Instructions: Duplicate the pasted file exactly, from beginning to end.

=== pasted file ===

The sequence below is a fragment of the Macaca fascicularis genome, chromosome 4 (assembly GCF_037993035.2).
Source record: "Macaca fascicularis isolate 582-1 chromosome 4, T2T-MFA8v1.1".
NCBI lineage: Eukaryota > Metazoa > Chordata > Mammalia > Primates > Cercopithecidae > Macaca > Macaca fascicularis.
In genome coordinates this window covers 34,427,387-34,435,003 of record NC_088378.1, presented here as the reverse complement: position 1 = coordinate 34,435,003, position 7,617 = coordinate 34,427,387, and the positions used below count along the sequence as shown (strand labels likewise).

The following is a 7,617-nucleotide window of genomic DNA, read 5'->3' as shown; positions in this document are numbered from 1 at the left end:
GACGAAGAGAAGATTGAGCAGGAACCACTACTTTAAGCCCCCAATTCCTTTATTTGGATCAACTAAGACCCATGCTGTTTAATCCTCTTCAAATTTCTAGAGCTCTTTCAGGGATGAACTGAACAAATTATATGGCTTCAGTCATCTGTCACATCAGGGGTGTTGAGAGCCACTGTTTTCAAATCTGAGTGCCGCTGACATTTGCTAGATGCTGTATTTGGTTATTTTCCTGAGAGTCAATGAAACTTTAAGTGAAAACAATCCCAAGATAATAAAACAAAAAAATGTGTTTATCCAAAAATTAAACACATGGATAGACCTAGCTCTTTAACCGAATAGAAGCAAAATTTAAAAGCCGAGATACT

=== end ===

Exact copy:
The sequence below is a fragment of the Macaca fascicularis genome, chromosome 4 (assembly GCF_037993035.2).
Source record: "Macaca fascicularis isolate 582-1 chromosome 4, T2T-MFA8v1.1".
NCBI lineage: Eukaryota > Metazoa > Chordata > Mammalia > Primates > Cercopithecidae > Macaca > Macaca fascicularis.
In genome coordinates this window covers 34,427,387-34,435,003 of record NC_088378.1, presented here as the reverse complement: position 1 = coordinate 34,435,003, position 7,617 = coordinate 34,427,387, and the positions used below count along the sequence as shown (strand labels likewise).

The following is a 7,617-nucleotide window of genomic DNA, read 5'->3' as shown; positions in this document are numbered from 1 at the left end:
GACGAAGAGAAGATTGAGCAGGAACCACTACTTTAAGCCCCCAATTCCTTTATTTGGATCAACTAAGACCCATGCTGTTTAATCCTCTTCAAATTTCTAGAGCTCTTTCAGGGATGAACTGAACAAATTATATGGCTTCAGTCATCTGTCACATCAGGGGTGTTGAGAGCCACTGTTTTCAAATCTGAGTGCCGCTGACATTTGCTAGATGCTGTATTTGGTTATTTTCCTGAGAGTCAATGAAACTTTAAGTGAAAACAATCCCAAGATAATAAAACAAAAAAATGTGTTTATCCAAAAATTAAACACATGGATAGACCTAGCTCTTTAACCGAATAGAAGCAAAATTTAAAAGCCGAGATACT